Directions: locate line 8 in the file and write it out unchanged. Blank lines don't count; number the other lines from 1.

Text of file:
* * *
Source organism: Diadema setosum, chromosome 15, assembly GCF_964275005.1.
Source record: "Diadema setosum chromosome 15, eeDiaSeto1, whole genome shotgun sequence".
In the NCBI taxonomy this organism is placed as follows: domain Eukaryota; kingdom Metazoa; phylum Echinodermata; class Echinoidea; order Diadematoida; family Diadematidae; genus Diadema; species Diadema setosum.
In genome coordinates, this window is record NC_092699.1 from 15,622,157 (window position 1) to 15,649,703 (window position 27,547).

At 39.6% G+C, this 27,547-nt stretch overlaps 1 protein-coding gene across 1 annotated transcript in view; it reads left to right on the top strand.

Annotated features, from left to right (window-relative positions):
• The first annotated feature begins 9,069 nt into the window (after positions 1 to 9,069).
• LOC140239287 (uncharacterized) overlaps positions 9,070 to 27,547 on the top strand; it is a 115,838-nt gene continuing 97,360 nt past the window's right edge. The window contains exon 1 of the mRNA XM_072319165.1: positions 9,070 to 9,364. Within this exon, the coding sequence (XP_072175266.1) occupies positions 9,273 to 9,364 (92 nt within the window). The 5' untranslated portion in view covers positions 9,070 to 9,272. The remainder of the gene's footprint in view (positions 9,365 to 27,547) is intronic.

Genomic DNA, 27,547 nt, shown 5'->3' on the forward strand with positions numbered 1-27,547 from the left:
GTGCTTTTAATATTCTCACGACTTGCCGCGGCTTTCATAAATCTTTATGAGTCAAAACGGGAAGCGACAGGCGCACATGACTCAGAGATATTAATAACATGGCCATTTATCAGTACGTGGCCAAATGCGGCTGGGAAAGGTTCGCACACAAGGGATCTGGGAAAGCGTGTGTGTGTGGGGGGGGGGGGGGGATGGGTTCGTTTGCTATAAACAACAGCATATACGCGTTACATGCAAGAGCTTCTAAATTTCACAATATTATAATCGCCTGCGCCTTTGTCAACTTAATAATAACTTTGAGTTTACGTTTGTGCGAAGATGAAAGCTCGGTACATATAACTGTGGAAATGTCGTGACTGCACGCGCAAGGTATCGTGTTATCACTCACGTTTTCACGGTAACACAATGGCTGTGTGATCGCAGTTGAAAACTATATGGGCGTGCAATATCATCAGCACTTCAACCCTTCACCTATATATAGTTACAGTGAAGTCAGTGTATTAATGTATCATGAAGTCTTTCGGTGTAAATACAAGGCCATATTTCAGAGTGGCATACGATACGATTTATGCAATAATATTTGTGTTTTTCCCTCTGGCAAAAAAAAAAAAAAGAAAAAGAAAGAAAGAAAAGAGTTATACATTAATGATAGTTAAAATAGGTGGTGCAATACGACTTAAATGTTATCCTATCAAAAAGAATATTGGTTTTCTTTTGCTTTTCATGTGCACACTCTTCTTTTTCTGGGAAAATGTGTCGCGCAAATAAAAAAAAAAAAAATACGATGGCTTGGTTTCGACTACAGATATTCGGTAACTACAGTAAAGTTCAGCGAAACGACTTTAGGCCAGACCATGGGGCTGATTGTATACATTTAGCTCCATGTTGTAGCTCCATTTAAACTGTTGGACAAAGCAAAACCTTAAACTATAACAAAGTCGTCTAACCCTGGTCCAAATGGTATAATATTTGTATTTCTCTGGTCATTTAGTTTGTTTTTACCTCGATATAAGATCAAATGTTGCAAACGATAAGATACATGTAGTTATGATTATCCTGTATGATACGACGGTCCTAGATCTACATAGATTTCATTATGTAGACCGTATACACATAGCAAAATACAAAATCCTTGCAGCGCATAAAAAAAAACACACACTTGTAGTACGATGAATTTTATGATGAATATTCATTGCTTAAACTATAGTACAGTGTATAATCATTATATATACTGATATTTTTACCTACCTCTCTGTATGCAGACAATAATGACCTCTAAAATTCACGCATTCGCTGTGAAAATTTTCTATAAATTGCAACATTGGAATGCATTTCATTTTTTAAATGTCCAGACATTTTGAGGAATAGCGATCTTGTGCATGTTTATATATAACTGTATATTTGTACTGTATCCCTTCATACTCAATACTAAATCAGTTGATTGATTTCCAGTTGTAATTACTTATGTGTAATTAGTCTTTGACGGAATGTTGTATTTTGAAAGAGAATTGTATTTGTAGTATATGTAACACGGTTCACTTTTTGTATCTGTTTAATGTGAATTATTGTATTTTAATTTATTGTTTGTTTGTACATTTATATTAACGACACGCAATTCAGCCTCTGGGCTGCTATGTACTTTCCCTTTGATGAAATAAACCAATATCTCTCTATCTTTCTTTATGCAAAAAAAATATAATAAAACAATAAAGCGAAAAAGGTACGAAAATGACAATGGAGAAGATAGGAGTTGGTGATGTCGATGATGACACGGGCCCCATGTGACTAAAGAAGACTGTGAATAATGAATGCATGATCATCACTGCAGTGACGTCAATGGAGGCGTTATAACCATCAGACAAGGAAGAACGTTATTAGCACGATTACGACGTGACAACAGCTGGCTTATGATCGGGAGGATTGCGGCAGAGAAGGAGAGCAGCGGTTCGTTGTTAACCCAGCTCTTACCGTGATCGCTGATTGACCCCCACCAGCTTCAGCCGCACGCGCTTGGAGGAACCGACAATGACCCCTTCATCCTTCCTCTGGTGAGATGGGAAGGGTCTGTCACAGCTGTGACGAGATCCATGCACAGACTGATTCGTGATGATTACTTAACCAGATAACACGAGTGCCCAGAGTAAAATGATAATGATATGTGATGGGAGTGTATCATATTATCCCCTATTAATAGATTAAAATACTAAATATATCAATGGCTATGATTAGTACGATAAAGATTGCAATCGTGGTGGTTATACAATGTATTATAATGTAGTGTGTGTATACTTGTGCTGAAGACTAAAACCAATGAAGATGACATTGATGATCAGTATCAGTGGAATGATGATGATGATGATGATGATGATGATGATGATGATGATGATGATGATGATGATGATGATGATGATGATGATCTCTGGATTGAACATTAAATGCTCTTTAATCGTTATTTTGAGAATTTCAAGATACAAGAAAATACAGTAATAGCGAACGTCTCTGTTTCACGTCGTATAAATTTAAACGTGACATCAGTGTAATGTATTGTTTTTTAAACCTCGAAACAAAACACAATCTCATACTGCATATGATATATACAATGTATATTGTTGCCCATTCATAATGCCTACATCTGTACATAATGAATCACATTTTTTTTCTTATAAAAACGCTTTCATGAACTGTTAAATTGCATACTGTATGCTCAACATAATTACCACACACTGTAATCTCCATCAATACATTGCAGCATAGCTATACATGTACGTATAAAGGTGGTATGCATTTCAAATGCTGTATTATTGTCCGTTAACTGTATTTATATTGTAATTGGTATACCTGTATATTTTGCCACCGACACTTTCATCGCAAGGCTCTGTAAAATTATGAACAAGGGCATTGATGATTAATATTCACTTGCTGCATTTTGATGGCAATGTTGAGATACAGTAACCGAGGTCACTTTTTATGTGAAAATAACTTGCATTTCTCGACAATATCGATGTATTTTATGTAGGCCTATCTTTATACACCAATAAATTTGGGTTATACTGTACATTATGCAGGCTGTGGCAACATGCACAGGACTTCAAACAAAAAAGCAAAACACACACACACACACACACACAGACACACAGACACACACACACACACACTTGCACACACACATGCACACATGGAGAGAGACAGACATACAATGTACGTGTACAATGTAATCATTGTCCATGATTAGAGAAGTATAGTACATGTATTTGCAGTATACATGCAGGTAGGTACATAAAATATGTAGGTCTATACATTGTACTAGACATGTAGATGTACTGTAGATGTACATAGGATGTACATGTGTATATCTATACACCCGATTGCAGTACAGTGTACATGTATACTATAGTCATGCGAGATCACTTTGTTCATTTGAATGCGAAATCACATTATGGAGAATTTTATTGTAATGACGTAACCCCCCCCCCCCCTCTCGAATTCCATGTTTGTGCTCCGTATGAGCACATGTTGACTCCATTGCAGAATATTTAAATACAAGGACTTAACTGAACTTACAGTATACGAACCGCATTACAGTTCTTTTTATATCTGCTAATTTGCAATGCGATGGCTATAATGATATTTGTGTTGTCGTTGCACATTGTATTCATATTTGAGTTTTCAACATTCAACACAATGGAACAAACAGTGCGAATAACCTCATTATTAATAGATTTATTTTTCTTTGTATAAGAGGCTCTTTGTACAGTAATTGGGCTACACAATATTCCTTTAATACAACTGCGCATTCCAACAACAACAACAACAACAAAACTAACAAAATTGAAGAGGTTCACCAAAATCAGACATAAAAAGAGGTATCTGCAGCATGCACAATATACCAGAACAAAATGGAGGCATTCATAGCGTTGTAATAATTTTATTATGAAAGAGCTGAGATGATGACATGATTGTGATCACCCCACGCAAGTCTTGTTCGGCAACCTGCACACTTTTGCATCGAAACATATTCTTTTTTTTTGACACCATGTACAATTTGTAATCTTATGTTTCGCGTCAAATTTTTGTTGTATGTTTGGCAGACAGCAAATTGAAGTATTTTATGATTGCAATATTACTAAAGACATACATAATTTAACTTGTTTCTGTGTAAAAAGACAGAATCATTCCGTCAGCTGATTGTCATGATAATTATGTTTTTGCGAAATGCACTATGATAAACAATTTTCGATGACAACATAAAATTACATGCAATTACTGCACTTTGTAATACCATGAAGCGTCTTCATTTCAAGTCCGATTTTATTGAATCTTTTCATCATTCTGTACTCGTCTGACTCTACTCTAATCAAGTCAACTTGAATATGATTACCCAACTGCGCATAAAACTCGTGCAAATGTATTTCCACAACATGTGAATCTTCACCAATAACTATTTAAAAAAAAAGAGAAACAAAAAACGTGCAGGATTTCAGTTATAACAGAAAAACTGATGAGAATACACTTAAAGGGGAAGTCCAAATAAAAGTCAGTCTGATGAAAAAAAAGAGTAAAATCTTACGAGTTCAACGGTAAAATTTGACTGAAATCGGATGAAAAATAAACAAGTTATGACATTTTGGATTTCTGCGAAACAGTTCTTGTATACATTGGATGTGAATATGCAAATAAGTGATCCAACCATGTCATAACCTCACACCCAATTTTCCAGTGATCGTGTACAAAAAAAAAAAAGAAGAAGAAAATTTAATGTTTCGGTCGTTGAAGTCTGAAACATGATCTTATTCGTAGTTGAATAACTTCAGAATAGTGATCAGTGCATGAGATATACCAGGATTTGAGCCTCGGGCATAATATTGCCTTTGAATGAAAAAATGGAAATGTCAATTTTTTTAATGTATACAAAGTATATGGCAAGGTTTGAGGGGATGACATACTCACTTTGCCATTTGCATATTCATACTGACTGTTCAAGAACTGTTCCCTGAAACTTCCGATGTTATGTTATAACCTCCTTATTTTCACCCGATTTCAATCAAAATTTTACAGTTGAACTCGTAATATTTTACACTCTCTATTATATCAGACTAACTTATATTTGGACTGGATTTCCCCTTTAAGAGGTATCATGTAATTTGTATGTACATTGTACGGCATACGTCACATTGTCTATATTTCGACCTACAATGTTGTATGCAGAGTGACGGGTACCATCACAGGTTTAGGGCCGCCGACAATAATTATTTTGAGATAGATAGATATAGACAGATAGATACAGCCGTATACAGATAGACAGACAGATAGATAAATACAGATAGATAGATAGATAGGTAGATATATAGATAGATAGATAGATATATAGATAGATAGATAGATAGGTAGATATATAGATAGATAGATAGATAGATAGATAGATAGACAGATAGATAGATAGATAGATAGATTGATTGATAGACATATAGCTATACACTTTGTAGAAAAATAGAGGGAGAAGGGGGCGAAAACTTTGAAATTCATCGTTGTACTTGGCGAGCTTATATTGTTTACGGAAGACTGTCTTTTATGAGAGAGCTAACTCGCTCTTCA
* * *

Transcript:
• LOC140239287 (uncharacterized) overlaps positions 9,070 to 27,547 on the top strand; it is a 115,838-nt gene continuing 97,360 nt past the window's right edge. The window contains exon 1 of the mRNA XM_072319165.1: positions 9,070 to 9,364. Within this exon, the coding sequence (XP_072175266.1) occupies positions 9,273 to 9,364 (92 nt within the window). The 5' untranslated portion in view covers positions 9,070 to 9,272. The remainder of the gene's footprint in view (positions 9,365 to 27,547) is intronic.